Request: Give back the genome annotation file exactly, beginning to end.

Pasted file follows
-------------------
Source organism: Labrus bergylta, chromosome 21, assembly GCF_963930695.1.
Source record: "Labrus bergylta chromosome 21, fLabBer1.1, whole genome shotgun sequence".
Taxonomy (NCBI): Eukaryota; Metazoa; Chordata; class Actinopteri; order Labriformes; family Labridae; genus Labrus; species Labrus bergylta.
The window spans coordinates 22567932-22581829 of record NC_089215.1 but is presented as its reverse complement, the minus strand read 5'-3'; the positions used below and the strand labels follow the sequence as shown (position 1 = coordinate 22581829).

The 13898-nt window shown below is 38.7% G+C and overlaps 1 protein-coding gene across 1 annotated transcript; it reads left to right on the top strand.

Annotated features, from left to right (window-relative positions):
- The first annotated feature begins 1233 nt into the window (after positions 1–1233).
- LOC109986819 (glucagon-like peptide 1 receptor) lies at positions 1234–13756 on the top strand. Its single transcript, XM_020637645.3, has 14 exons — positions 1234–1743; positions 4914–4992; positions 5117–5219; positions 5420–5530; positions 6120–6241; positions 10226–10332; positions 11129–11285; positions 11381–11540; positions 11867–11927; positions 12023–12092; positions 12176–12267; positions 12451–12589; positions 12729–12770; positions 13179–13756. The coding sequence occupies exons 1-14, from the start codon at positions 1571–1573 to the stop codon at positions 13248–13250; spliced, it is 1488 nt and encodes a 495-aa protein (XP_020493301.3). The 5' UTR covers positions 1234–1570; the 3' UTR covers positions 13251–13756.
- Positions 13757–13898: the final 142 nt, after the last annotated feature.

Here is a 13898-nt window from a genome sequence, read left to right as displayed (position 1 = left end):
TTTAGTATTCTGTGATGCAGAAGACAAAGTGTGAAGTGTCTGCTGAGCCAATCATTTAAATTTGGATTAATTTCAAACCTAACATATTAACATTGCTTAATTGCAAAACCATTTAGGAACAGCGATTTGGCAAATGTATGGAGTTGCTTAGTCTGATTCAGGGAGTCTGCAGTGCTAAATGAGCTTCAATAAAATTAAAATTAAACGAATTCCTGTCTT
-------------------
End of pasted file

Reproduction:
Source organism: Labrus bergylta, chromosome 21, assembly GCF_963930695.1.
Source record: "Labrus bergylta chromosome 21, fLabBer1.1, whole genome shotgun sequence".
Taxonomy (NCBI): Eukaryota; Metazoa; Chordata; class Actinopteri; order Labriformes; family Labridae; genus Labrus; species Labrus bergylta.
The window spans coordinates 22567932-22581829 of record NC_089215.1 but is presented as its reverse complement, the minus strand read 5'-3'; the positions used below and the strand labels follow the sequence as shown (position 1 = coordinate 22581829).

The 13898-nt window shown below is 38.7% G+C and overlaps 1 protein-coding gene across 1 annotated transcript; it reads left to right on the top strand.

Annotated features, from left to right (window-relative positions):
- The first annotated feature begins 1233 nt into the window (after positions 1–1233).
- LOC109986819 (glucagon-like peptide 1 receptor) lies at positions 1234–13756 on the top strand. Its single transcript, XM_020637645.3, has 14 exons — positions 1234–1743; positions 4914–4992; positions 5117–5219; positions 5420–5530; positions 6120–6241; positions 10226–10332; positions 11129–11285; positions 11381–11540; positions 11867–11927; positions 12023–12092; positions 12176–12267; positions 12451–12589; positions 12729–12770; positions 13179–13756. The coding sequence occupies exons 1-14, from the start codon at positions 1571–1573 to the stop codon at positions 13248–13250; spliced, it is 1488 nt and encodes a 495-aa protein (XP_020493301.3). The 5' UTR covers positions 1234–1570; the 3' UTR covers positions 13251–13756.
- Positions 13757–13898: the final 142 nt, after the last annotated feature.

Here is a 13898-nt window from a genome sequence, read left to right as displayed (position 1 = left end):
TTTAGTATTCTGTGATGCAGAAGACAAAGTGTGAAGTGTCTGCTGAGCCAATCATTTAAATTTGGATTAATTTCAAACCTAACATATTAACATTGCTTAATTGCAAAACCATTTAGGAACAGCGATTTGGCAAATGTATGGAGTTGCTTAGTCTGATTCAGGGAGTCTGCAGTGCTAAATGAGCTTCAATAAAATTAAAATTAAACGAATTCCTGTCTT